The Boston-based Conservation Law Foundation filed a notice of appeal Monday challenging the Maine Public Utilities Commission’s recent decision to ratchet down financial incentives for residential solar energy development.

The appeal was filed with the Maine Supreme Judicial Court during the same week that the Legislature plans to hear testimony on a bill designed to overturn the PUC’s January order and restore previous financial incentives for home solar power installation.

Under the PUC’s new rule, homeowners with solar-electric panels already installed as of Dec. 31, 2017, will be compensated for the power they add to Maine’s electrical grid at the current, full retail rate for 15 years, but those who install solar panels over the next decade will see that credit gradually reduced over time.

The reasoning behind the change, the PUC has said, is to try to match financial incentives with the expected pace of falling equipment prices, thereby maintaining a similar return on investment for homeowners.

But in its appeal, the foundation argues that the PUC’s justifications for rolling back solar incentives are unsupported by facts and based on a “selective analysis of only certain evidence.”

It also argues that the rollback violates the Legislature’s current solar energy policy and that it constitutes discrimination against solar users. It alleges that the PUC exceeded its statutory authority in approving the change, and that it failed to meet reporting requirements related to the fiscal and economic impacts of its decision.


PUC administrative director Harry Lanphear said Monday that the commission does not comment on pending litigation. He instead referred the Portland Press Herald to the PUC order on the solar incentive reduction and subsequent materials released by the commission.

One such document, a guide to frequently asked questions issued in March, explains that under the previous rule, ratepayers that don’t own solar panels were paying for infrastructure such as poles and wires that solar panel owners use to import and export electricity to and from the grid. The new rule reduces that inequity over time, it says.

It goes on to explain that homeowners installing solar panels in 2018 still will receive 90 percent of the market rate for the electricity they introduce into the grid for 15 years, followed by 80 percent of the market rate for 15 years if they install solar in 2019, and so on.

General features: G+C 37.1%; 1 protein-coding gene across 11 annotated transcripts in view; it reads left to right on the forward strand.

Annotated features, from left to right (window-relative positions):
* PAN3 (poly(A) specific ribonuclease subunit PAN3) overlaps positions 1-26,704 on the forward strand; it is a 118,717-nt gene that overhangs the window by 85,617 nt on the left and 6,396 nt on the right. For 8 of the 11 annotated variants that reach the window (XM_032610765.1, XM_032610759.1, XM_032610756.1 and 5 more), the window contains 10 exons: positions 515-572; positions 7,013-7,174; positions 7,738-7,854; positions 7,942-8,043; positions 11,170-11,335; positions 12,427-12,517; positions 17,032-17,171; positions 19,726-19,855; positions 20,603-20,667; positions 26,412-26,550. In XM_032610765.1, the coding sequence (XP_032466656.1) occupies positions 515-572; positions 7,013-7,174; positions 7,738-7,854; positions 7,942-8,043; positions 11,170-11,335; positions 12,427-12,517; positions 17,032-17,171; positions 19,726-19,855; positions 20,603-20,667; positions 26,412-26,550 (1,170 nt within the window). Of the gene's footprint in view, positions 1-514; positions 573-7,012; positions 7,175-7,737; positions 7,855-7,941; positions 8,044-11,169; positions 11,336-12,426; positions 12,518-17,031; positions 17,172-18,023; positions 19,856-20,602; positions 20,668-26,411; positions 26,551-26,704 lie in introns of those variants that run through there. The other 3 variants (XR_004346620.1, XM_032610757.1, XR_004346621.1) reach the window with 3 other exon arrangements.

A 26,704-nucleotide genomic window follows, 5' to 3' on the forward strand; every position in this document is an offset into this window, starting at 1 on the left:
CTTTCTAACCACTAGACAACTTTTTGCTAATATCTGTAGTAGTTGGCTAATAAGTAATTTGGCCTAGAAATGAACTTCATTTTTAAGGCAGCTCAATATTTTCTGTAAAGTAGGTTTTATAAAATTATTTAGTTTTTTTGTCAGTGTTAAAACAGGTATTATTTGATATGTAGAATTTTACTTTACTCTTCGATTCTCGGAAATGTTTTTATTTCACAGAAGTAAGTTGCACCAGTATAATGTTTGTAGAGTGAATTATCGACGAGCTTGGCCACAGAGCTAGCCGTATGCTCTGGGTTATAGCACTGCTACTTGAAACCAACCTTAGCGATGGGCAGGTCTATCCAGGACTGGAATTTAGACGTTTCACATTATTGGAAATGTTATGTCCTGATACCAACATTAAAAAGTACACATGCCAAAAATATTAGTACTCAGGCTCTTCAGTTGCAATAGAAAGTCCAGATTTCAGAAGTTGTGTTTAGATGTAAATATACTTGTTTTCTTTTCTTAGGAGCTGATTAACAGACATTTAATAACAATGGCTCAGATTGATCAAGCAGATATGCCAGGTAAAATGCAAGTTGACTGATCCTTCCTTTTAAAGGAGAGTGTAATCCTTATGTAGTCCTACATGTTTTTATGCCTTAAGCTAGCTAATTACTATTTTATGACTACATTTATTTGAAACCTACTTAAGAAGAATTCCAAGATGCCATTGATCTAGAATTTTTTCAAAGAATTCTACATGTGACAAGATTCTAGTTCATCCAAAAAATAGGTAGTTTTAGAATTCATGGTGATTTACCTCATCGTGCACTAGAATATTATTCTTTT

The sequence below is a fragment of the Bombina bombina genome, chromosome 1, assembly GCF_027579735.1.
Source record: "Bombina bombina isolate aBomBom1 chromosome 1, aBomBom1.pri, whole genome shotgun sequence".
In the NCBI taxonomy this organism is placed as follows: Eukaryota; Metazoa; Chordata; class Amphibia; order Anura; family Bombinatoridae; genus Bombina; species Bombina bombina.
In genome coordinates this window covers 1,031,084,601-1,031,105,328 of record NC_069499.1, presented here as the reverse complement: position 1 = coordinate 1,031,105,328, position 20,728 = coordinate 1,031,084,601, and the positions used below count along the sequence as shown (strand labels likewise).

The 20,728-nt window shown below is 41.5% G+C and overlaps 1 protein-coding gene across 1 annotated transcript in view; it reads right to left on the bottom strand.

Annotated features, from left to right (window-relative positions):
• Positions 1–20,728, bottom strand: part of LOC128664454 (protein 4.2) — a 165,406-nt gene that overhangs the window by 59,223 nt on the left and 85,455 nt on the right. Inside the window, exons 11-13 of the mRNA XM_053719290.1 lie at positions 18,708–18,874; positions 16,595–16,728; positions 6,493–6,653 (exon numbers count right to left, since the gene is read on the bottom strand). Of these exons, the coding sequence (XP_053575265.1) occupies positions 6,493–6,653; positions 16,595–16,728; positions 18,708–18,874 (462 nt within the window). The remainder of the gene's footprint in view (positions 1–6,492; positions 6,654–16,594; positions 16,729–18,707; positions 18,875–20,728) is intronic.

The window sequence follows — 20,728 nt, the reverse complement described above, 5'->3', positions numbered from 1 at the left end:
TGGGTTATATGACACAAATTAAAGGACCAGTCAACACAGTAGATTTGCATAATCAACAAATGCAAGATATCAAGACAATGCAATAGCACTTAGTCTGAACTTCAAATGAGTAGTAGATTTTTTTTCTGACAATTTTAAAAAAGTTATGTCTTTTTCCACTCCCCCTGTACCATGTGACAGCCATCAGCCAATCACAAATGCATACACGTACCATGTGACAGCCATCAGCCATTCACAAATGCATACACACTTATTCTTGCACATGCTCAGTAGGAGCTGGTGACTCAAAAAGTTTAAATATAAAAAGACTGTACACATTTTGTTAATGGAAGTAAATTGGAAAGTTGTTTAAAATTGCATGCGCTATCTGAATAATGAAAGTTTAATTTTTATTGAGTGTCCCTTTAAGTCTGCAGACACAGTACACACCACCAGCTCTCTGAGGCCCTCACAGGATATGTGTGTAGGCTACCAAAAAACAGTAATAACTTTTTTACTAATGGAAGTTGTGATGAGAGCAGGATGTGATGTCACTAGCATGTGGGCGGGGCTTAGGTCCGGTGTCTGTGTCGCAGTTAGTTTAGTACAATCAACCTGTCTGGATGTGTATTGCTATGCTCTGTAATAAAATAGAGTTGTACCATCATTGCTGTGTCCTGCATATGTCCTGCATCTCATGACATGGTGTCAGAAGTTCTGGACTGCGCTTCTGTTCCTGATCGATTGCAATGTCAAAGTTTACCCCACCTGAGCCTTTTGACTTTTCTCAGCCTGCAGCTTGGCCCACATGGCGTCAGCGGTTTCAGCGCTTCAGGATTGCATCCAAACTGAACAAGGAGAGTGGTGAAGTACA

The downward shift in incentives still will allow residential solar panel owners to recoup the cost of their investment over the relevant 15-year period based on the falling price of solar panels, the PUC document says.

Still, the January rule change was immediately condemned by a newly formed coalition of solar installers, which called it “unworkable, onerous, and costly for ratepayers” and said it would cost jobs. Co-founded by ReVision Energy of Portland, the state’s largest solar installer, and San Francisco-based SunRun, the country’s largest rooftop company, the Northern New England Solar Industry Alliance urged the Legislature to step in and correct the PUC’s action. It called for “a long-term, balanced solar policy that recognizes solar’s value, rather than just slapping on a short-term bandage policy that will undoubtedly be subject to more political volatility in the near future.”



Lawmakers, aided by clean-energy advocates, solar panel installers and other interested parties, have drafted several bills this session dealing with various aspects of solar energy, including “net metering,” the common term for compensating customers who export excess solar energy to the grid.

The Legislature is expected to hear testimony this week on one such bill, L.D. 1373, which is designed to overturn the PUC’s latest order.

“Net metering has made it possible for thousands of Maine homeowners and business owners to own and produce their own solar power,” Judy Berk of the Natural Resources Council of Maine said in a statement Monday. L.D. 1373 “gets Maine on track for solar power by protecting and expanding access to solar by protecting net metering and re-establishing Maine’s solar energy rebate program.”

The Natural Resources Council said it plans to host a rally at 12:45 p.m. Thursday at the State House complex in Augusta immediately prior to the Energy, Utilities and Technology Committee’s public hearing on the bill at 1 p.m.

Conservation Law Foundation staff attorney Emily Green said Monday that Maine already lags behind other states when it comes to residential solar installation, and that the PUC rule change will only make matters worse.

She said that, although the foundation is hopeful that the problem will be resolved through legislation, it filed the appeal Monday in order to meet a court-mandated deadline.


“We certainly hope and remain optimistic that the Legislature is going to implement a strong solar policy for the state,” Green said. “That policy should be made at the legislative level.”

J. Craig Anderson can be contacted at 791-6390 or at:

[email protected]

Twitter: jcraiganderson

Correction: This article was updated at 8:21 a.m. on May 3 to clarify PUC administrative director Harry Lanphear’s response to questions about the Conservation Law Foundation appeal.

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